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Bringing Out the Best in Your Followers

Last week we tackled leadership development with five strategies for developing and strengthening the leadership aptitude among your employees. Today our focus is on the followers, the worker bees who dedicate themselves to the follow-through.

Without followers, nothing would be accomplished. Just as the best coach in the world must have hardworking, committed players to win games, the same principle applies to business. Even the best leaders in the most prestigious company cannot do it alone. So, while some may view the role of a follower as the easier route to take, there is a lot more to being a good follower than blindly following directions.

“Good followership is characterized by active participation in the pursuit of organizational goals. In many cases, this means working independently, being accountable for your actions, and taking ownership of necessary tasks,” explains Sue Wigston, an organizational development expert.

As we noted last week, both leaders and followers are needed to accomplish the company’s goals and fulfill its purpose. So, what can management do to bring out the best in their core of worker bees?

·       Emphasize their contribution

All too often, followers go unrecognized for their accomplishments and contributions to the company. It is imperative that management not treat followers’ essential role in the company’s success as a “thankless job” or allow others to propagate that mindset. When a workforce feels appreciated and valued, motivation and engagement cannot help but increase.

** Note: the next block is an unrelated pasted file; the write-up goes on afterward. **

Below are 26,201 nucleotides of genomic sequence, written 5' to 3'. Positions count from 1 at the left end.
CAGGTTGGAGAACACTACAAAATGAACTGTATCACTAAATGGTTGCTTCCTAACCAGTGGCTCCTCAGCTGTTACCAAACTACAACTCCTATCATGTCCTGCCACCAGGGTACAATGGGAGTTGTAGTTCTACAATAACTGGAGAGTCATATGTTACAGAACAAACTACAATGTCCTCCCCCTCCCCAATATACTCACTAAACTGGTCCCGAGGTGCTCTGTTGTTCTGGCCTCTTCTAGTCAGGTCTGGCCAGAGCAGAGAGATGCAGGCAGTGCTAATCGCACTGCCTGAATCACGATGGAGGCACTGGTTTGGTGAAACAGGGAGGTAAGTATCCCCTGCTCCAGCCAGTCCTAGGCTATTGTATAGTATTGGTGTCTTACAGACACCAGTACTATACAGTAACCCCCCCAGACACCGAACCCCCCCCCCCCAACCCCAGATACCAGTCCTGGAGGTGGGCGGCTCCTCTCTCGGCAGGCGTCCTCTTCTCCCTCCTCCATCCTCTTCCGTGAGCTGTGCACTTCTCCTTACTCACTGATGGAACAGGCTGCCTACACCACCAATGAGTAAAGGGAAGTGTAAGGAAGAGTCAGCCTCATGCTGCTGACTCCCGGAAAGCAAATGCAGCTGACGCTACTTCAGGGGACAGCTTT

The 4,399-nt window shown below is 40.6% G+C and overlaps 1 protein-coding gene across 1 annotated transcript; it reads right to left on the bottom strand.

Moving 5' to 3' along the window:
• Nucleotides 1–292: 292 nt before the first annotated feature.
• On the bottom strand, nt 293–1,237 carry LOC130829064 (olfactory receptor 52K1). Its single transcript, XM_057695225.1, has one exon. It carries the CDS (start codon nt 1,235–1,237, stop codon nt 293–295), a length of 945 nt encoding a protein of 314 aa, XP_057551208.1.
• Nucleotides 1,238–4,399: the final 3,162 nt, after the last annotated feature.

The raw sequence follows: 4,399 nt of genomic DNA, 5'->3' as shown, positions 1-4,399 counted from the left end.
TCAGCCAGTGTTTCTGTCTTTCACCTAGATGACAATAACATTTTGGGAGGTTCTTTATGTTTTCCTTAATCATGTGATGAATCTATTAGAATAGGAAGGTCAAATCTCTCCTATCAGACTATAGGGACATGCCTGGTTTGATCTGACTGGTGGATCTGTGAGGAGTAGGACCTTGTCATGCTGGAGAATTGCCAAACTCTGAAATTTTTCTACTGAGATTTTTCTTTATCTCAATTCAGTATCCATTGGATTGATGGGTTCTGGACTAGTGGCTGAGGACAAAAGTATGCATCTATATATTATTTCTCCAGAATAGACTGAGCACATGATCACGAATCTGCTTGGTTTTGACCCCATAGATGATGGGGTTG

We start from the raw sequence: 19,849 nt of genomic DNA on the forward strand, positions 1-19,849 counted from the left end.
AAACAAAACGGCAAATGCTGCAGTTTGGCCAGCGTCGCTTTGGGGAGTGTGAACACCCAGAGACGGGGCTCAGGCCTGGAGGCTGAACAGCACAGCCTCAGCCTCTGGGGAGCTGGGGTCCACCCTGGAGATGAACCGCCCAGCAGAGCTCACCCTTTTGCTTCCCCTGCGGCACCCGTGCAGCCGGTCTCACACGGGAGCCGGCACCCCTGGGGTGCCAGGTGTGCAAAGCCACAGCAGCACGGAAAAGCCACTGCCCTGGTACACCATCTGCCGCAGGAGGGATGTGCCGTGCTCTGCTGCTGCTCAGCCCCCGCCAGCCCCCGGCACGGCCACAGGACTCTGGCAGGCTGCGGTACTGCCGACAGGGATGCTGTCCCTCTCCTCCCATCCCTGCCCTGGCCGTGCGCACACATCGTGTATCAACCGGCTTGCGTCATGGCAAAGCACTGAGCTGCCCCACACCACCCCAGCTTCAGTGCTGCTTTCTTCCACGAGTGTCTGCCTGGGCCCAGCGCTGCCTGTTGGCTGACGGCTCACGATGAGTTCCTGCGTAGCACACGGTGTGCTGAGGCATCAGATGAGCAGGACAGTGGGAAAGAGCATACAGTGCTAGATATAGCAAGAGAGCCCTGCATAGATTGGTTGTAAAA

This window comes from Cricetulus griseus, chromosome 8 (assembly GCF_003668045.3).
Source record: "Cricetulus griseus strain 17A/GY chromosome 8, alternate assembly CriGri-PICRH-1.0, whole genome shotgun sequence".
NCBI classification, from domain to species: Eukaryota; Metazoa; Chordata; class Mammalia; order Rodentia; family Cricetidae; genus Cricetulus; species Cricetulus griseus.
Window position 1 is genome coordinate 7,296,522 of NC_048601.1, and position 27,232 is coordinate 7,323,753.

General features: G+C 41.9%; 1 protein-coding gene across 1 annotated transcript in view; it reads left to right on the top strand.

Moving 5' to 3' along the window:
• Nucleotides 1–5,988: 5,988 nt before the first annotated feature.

·       Take the time to learn their strengthsT

One size does not fit all when it comes to the strengths and weaknesses of your team. Resist the urge to toss all non-leader-types into one overflowing basket of workers. Bringing out the best in your employees must first involve getting to know them—their strengths and weaknesses, goals and aspirations, and previous work experiences. Guard against the dangerous habit of categorizing anyone who is not in a specified leadership role or who does not exhibit over-the-top leadership ability as somehow less-than and dispensable.

·       Stretch them

Just because an employee is content with their role as a follower does not mean they have less motivation to make meaningful contributions to the company. It also doesn’t mean they wouldn’t be open to additional tasks or more responsibility. So, approach a dedicated worker about a promotion or expansion of his/her current position. Ask for feedback and encourage them to share their thoughts and concerns. Then, create clear paths for advancement and provide all the info needed so that everyone is aware of the opportunities.

·       Encourage their leadership potential

No one has to be a lifelong resident of either the leader or follower camp. Some of the best followers eventually make some of the best leaders. Their skills may be more learned than innate and may take longer to develop, but nothing is wrong with that. If a dedicated, hardworking follower begins to show an increasing aptitude for leadership, encourage them to develop those skills further.

At A.R. Mazzotta, our pool of talent includes men and women with a wide range of skills. As one of Connecticut’s most experienced and trusted employment agencies, we are passionate about helping your business grow and succeed by matching you with the best and most qualified talent for your hiring needs. So, call us today at 860-347-1626.